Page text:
Vinod Rai takes on govt: Governance too vital to be left to govt; democracy without accountability is a body without soul; helicopter scam audit to be out soon
Geetanjali Minhas | February 15, 2013
“In the present age, governance has assumed critical importance and appears too important to be left only to the government.”
Thus spake Vinod Rai, the comptroller and auditor general of India (CAG), the government’s chief auditor, and many would say the chief critic on matters of integrity — and more often the lack of it.
For much of his 30-odd-minute speech on 'Accountability of the government is the key to a vibrant democracy' in Mumbai on Friday evening, it would not be stretching the point too far to say Rai baited, critiqued and often tore into the UPA-II government — without, of course, naming anyone in power. But if the idea was to point out the shortcomings of the government, many Indians would say it’s an idea whose time has come — as almost all present in the packed hall at Shivaji Park in central Mumbai’s Dadar appeared to be saying.
The event was organised by Money Life Foundation.
Taking the attack to the government, the CAG chief said, "People who have the mandate are typical bullies. They bark at you, you recoil, and they succeed. If you bark back and tell them you can also succeed, that’s when you succeed.”
“The premise of good governance is that democratically elected governments will conduct public affairs with probity and accountability,” Rai said. “The public seem to feel recent actions of the government that have come into public domain indicate that elements of ethics and integrity seem to be lacking.”
“The era of a new class of discerning and demanding citizens is here to stay,” he said. “Citizens calling government to account and seeking transparency in political formation is emergence of a voice which hitherto was considered to be that of a silent majority.”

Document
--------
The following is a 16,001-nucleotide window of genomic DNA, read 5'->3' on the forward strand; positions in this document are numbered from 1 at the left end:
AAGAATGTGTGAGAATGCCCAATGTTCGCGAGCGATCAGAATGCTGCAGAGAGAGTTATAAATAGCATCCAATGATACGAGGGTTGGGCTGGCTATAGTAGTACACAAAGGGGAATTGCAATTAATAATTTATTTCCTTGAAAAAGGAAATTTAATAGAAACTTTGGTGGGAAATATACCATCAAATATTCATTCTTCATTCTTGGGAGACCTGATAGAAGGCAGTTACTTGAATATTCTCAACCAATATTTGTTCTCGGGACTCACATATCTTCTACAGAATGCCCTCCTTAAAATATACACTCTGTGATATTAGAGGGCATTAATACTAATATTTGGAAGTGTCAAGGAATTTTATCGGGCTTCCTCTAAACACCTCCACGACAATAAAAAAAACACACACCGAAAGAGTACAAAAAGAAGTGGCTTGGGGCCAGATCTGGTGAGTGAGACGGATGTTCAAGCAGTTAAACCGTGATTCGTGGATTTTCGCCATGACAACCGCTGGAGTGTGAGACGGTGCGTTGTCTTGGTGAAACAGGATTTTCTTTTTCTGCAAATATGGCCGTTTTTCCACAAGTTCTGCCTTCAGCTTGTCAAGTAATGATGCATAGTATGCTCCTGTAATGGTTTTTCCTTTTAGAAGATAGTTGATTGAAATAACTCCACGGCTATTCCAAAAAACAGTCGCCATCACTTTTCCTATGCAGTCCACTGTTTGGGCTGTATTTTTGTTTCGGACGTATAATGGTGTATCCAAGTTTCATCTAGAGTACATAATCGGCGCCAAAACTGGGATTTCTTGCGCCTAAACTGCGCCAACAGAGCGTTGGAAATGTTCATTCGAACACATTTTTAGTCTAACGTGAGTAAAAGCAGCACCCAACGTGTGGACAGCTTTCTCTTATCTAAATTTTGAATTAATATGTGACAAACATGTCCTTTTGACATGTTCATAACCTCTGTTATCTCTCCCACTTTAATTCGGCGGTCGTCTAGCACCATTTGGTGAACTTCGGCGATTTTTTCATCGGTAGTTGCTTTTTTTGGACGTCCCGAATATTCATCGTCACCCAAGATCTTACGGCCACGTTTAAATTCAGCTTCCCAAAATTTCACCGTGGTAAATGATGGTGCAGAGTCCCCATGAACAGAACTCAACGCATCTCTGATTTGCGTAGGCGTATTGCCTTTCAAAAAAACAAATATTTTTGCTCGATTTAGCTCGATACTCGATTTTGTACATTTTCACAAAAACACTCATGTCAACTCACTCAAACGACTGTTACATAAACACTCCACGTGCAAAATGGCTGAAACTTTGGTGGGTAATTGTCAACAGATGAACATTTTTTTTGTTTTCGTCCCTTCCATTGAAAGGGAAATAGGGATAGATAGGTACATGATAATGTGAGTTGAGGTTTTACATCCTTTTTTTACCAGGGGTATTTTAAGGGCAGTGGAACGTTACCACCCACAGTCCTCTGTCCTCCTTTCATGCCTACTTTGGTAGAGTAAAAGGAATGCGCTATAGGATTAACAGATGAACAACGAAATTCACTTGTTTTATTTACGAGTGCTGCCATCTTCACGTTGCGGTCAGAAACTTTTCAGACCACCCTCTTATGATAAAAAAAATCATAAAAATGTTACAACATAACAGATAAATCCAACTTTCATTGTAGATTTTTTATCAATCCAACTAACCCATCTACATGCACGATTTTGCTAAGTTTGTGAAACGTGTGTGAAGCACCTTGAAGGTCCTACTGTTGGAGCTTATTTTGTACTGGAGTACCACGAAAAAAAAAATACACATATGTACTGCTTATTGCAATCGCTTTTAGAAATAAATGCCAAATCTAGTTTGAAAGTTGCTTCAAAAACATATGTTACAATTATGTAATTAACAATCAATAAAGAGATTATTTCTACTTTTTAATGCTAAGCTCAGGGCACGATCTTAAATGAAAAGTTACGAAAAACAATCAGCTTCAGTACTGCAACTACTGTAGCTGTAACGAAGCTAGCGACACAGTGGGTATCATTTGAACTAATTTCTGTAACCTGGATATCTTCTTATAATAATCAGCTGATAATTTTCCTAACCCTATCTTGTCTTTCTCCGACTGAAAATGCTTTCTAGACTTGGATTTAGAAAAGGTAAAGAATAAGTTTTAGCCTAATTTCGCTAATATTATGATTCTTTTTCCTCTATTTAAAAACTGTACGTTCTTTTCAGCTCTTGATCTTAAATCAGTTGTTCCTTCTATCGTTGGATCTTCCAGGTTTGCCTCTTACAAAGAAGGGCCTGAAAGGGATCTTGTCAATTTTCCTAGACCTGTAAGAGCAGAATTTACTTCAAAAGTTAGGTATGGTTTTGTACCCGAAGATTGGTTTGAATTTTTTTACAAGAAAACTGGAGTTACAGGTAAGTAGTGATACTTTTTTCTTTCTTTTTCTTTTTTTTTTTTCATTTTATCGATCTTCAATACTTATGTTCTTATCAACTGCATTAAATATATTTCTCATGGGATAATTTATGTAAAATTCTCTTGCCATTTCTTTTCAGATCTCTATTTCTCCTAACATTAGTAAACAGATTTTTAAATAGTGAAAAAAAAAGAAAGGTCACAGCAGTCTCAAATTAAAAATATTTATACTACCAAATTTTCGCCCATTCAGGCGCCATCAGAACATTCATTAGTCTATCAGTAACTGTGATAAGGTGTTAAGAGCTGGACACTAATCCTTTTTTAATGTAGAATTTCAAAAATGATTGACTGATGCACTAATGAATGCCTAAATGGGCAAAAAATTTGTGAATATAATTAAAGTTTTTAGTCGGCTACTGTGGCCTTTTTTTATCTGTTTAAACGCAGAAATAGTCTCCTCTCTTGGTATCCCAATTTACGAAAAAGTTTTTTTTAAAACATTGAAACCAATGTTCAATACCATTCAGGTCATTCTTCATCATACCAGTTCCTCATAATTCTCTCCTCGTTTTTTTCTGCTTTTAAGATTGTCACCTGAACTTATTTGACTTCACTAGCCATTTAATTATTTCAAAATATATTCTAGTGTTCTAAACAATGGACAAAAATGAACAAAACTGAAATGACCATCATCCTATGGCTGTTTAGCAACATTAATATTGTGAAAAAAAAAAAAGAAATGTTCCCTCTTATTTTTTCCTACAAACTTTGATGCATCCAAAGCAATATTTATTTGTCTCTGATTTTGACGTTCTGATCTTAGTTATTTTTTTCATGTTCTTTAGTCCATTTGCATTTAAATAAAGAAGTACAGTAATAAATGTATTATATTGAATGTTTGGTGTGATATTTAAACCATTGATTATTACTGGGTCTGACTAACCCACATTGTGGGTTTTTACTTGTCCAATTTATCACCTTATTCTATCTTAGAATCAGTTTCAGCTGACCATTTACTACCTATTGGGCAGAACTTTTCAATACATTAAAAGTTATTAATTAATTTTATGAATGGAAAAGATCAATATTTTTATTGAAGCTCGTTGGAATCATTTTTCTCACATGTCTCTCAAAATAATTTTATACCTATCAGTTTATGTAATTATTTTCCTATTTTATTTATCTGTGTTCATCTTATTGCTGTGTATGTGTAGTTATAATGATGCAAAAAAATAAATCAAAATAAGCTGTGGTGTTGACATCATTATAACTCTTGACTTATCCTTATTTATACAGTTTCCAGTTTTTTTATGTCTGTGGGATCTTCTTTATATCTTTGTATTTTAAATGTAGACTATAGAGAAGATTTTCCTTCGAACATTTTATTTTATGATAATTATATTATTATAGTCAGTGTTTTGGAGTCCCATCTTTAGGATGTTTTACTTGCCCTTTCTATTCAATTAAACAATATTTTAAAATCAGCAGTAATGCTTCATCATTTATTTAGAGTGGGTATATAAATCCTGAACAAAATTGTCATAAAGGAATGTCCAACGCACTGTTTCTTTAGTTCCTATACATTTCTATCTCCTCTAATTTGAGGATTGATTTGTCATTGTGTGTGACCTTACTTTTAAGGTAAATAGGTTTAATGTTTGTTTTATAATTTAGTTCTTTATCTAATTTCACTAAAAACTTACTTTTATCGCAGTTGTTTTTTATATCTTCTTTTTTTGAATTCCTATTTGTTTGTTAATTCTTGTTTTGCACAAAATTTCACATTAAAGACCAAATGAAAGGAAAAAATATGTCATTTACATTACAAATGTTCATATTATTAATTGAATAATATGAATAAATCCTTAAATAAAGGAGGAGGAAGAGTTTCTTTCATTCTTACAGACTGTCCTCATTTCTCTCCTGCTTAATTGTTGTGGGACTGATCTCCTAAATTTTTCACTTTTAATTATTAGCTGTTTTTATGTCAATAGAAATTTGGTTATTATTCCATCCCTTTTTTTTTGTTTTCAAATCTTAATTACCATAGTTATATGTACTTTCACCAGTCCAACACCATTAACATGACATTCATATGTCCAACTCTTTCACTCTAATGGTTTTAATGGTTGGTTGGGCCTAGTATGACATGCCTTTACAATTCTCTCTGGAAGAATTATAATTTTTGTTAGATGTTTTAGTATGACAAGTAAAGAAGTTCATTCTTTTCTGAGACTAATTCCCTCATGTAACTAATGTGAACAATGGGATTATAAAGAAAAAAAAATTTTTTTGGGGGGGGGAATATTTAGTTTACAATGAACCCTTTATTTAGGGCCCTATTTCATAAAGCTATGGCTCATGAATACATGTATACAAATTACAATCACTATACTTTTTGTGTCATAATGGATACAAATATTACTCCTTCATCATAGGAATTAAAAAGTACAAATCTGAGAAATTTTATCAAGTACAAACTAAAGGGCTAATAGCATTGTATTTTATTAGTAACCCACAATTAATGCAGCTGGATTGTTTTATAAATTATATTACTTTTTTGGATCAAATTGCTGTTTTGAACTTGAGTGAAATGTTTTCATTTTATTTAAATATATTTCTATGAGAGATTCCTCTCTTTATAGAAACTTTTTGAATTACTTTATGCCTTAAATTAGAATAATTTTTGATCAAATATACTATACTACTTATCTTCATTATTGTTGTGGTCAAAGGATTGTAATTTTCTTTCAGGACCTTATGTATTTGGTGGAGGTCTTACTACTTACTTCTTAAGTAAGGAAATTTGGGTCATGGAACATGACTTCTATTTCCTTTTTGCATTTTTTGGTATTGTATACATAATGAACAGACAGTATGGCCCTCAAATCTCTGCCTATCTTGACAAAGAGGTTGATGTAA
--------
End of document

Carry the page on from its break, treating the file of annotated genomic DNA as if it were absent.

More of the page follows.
That group, Rai said, now seeks to develop a new moral and ethical framework that should be put in place to guide citizens and their elected representatives — to ensure the latter’s accountability to the former.
Rai said the vast majority of urban citizenry feels it is time conventional architecture is tampered with, and there is participation of the informed public in governance. The year 2012, Rai said, has debunked the age-old myth about the “silent majority”, referring to the recent protests against corruption and crimes against women.
“This portends (well for) maturing Indian democratic forces,” the CAG said. “Corruption at every government office is uniting and aggregating disparate white collar urban citizenry, not unwilling to take to the streets to pursue their cause. It is widely believed that this churning of the educated middle class has taken the administration by surprise.”
But it is too early to predict how much the political class and administration has “realised this, and is willing to come to terms with”, he said.
Explaining that the concept of accountability has gained iconic status today, Rai said it is not the sole responsibility of the government but also of the corporate sector, the civil societies, government organisations and citizen’s groups — in short, those who have elected the government. The ultimate weapon of democracy, he stressed, lies with the people. Since governments collect taxes from people and spend on behalf of the public, an element of “higher accountability” lies with governments.